The most fundamental aspects of our lives--from leadership and innovation to aggression and happiness--were permanently altered by the "social leap" our ancestors made from the rainforest to the savannah. Their struggle to survive on the open grasslands required a shift from individualism to a new form of collectivism, which forever altered the way our mind works. It changed the way we fight and our proclivity to make peace, it changed the way we lead and the way we follow, it made us innovative but not inventive, it created a new kind of social intelligence, and it led to new sources of life satisfaction.

In The Social Leap, William von Hippel lays out this revolutionary hypothesis, tracing human development through three critical evolutionary inflection points to explain how events in our distant past shape our lives today. From the mundane, such as why we exaggerate, to the surprising, such as why we believe our own lies and why fame and fortune are as likely to bring misery as happiness, the implications are far reaching and extraordinary.

Blending anthropology, biology, history, and psychology with evolutionary science, The Social Leap is a fresh and provocative look at our species that provides new clues about who we are, what makes us happy, and how to use this knowledge to improve our lives.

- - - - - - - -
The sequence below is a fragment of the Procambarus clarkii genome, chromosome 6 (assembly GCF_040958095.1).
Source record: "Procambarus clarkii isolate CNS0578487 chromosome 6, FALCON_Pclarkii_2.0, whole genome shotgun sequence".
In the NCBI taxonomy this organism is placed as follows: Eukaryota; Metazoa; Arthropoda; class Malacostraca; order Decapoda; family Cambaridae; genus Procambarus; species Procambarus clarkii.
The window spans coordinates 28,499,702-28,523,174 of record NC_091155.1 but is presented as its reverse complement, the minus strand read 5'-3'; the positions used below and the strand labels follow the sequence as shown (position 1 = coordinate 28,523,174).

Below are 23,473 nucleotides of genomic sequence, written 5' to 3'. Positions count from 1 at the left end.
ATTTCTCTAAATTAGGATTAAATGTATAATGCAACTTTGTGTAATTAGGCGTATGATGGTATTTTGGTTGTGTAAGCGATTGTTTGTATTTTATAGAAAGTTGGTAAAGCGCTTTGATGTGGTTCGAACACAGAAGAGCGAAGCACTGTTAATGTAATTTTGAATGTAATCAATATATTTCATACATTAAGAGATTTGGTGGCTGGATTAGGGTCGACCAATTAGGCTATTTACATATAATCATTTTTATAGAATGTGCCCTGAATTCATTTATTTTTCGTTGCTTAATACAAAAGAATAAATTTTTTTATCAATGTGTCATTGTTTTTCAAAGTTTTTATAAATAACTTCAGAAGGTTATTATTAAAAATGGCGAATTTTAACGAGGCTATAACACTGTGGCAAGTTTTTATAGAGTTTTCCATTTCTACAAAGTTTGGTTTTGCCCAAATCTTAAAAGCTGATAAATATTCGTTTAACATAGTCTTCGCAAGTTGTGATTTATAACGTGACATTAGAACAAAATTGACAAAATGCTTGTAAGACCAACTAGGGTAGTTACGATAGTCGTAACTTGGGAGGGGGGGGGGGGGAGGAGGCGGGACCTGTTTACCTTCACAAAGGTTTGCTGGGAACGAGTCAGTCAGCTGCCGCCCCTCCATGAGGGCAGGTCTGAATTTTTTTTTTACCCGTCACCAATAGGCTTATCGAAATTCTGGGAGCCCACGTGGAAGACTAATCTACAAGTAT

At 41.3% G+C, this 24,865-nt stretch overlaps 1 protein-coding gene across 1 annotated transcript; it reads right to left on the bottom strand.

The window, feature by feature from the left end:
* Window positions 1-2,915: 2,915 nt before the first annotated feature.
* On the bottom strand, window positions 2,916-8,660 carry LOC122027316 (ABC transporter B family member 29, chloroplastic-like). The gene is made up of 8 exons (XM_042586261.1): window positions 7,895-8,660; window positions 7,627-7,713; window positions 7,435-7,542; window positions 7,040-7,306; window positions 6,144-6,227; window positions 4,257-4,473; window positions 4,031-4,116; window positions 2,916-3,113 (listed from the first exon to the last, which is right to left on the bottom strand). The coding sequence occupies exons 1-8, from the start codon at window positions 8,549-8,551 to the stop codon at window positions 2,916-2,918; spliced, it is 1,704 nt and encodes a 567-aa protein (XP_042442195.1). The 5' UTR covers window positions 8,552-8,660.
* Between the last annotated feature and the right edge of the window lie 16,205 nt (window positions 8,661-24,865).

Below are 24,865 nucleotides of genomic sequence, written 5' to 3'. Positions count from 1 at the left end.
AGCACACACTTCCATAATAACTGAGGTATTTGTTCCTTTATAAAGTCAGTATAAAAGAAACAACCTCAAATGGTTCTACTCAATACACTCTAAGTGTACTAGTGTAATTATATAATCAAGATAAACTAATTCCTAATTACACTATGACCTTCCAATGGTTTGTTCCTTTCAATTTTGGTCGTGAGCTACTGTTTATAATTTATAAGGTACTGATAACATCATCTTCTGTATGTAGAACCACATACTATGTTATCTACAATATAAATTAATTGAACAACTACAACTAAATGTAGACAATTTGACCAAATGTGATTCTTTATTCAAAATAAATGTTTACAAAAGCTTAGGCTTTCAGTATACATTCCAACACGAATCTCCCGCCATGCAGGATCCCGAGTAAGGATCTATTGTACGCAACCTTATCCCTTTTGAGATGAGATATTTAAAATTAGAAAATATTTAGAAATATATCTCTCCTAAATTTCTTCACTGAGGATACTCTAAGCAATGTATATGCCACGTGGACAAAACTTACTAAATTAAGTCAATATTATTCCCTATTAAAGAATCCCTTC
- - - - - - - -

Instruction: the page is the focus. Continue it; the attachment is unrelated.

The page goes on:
Reviews 1

Publisher's Weekly Review

Von Hippel, a University of Queensland psychology professor, explains the basics of evolutionary psychology over the course of an accessible, enjoyable, but less than revelatory primer. The titular social leap occurred when early humans moved from the rainforest to the savannah, largely due to climate change, and faced severe evolutionary pressure to find new survival methods in an unfamiliar habitat. The solution, von Hippel explains, centered on the species becoming more intelligent and more social, as "cooperation and division of labor expanded our capabilities, transitioning us from prey to top predator." He struggles between ensuring readers understand that genes are not all powerful ("evolutionary psychology is a story about how evolution shaped our genes, which in turn sculpt our minds, but it is not a genetically deterministic story at all") and driving home just how much control they can exert ("Young men feel millions of years of evolutionary pressure, emanating from their testicles, pushing them toward risk and competition"). Although he does a credible job of discussing many of the field's standards-the nature of sexual selection, possible origins of theory of mind-he largely covers topics well explored elsewhere without providing new insights. Agent: Lauren Sharp, Aevitas Creative. (Nov.) c Copyright PWxyz, LLC. All rights reserved.


Table of Contents

Prologuep. 1
Part I How We Became Who We Are
1 Expelled from Edenp. 19
2 Out of Africap. 35
3 Crops, Cities, and Kingsp. 60
4 Sexual Selection and Social Comparisonp. 86
Part II Leveraging the Past to Understand the Present
5 Homo Socialisp. 105
6 Homo Innovatiop. 138
7 Elephants and Baboonsp. 164
8 Tribes and Tribulationsp. 186
Part III Using Knowledge of the Past to Build a Better Future
9 Why Evolution Gave Us Happinessp. 213
10 Finding Happiness in Evolutionary Imperativesp. 227
Epiloguep. 258
Acknowledgmentsp. 261
Referencesp. 263
Indexp. 279